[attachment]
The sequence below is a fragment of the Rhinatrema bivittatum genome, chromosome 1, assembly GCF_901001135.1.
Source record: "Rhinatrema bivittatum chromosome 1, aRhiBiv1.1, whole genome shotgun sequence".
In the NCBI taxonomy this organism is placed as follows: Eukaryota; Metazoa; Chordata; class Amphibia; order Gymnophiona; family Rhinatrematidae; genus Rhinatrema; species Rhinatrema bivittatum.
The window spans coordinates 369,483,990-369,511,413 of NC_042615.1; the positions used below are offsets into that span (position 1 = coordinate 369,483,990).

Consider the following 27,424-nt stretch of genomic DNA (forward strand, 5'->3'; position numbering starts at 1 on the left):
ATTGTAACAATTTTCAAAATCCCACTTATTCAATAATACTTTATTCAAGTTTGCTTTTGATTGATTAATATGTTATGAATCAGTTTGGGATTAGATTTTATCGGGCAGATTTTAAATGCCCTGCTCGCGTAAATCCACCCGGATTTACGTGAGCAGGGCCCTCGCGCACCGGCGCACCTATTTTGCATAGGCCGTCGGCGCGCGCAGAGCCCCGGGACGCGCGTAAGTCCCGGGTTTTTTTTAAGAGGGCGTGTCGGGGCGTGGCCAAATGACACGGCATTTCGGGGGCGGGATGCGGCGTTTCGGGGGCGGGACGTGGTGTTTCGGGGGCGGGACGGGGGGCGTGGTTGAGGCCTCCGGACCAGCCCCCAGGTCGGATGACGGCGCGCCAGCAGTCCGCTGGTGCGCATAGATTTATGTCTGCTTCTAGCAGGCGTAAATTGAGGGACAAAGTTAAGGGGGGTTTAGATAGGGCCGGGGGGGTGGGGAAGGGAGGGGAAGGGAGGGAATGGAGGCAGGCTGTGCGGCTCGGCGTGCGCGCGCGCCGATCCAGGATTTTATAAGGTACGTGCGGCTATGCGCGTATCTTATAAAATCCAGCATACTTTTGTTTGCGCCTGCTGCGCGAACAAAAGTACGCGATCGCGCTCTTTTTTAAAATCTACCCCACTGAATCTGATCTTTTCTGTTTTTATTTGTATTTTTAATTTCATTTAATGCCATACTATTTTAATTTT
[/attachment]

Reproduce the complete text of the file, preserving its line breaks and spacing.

The sequence below is a fragment of the Rhinatrema bivittatum genome, chromosome 1, assembly GCF_901001135.1.
Source record: "Rhinatrema bivittatum chromosome 1, aRhiBiv1.1, whole genome shotgun sequence".
In the NCBI taxonomy this organism is placed as follows: Eukaryota; Metazoa; Chordata; class Amphibia; order Gymnophiona; family Rhinatrematidae; genus Rhinatrema; species Rhinatrema bivittatum.
The window spans coordinates 369,483,990-369,511,413 of NC_042615.1; the positions used below are offsets into that span (position 1 = coordinate 369,483,990).

Consider the following 27,424-nt stretch of genomic DNA (forward strand, 5'->3'; position numbering starts at 1 on the left):
ATTGTAACAATTTTCAAAATCCCACTTATTCAATAATACTTTATTCAAGTTTGCTTTTGATTGATTAATATGTTATGAATCAGTTTGGGATTAGATTTTATCGGGCAGATTTTAAATGCCCTGCTCGCGTAAATCCACCCGGATTTACGTGAGCAGGGCCCTCGCGCACCGGCGCACCTATTTTGCATAGGCCGTCGGCGCGCGCAGAGCCCCGGGACGCGCGTAAGTCCCGGGTTTTTTTTAAGAGGGCGTGTCGGGGCGTGGCCAAATGACACGGCATTTCGGGGGCGGGATGCGGCGTTTCGGGGGCGGGACGTGGTGTTTCGGGGGCGGGACGGGGGGCGTGGTTGAGGCCTCCGGACCAGCCCCCAGGTCGGATGACGGCGCGCCAGCAGTCCGCTGGTGCGCATAGATTTATGTCTGCTTCTAGCAGGCGTAAATTGAGGGACAAAGTTAAGGGGGGTTTAGATAGGGCCGGGGGGGTGGGGAAGGGAGGGGAAGGGAGGGAATGGAGGCAGGCTGTGCGGCTCGGCGTGCGCGCGCGCCGATCCAGGATTTTATAAGGTACGTGCGGCTATGCGCGTATCTTATAAAATCCAGCATACTTTTGTTTGCGCCTGCTGCGCGAACAAAAGTACGCGATCGCGCTCTTTTTTAAAATCTACCCCACTGAATCTGATCTTTTCTGTTTTTATTTGTATTTTTAATTTCATTTAATGCCATACTATTTTAATTTT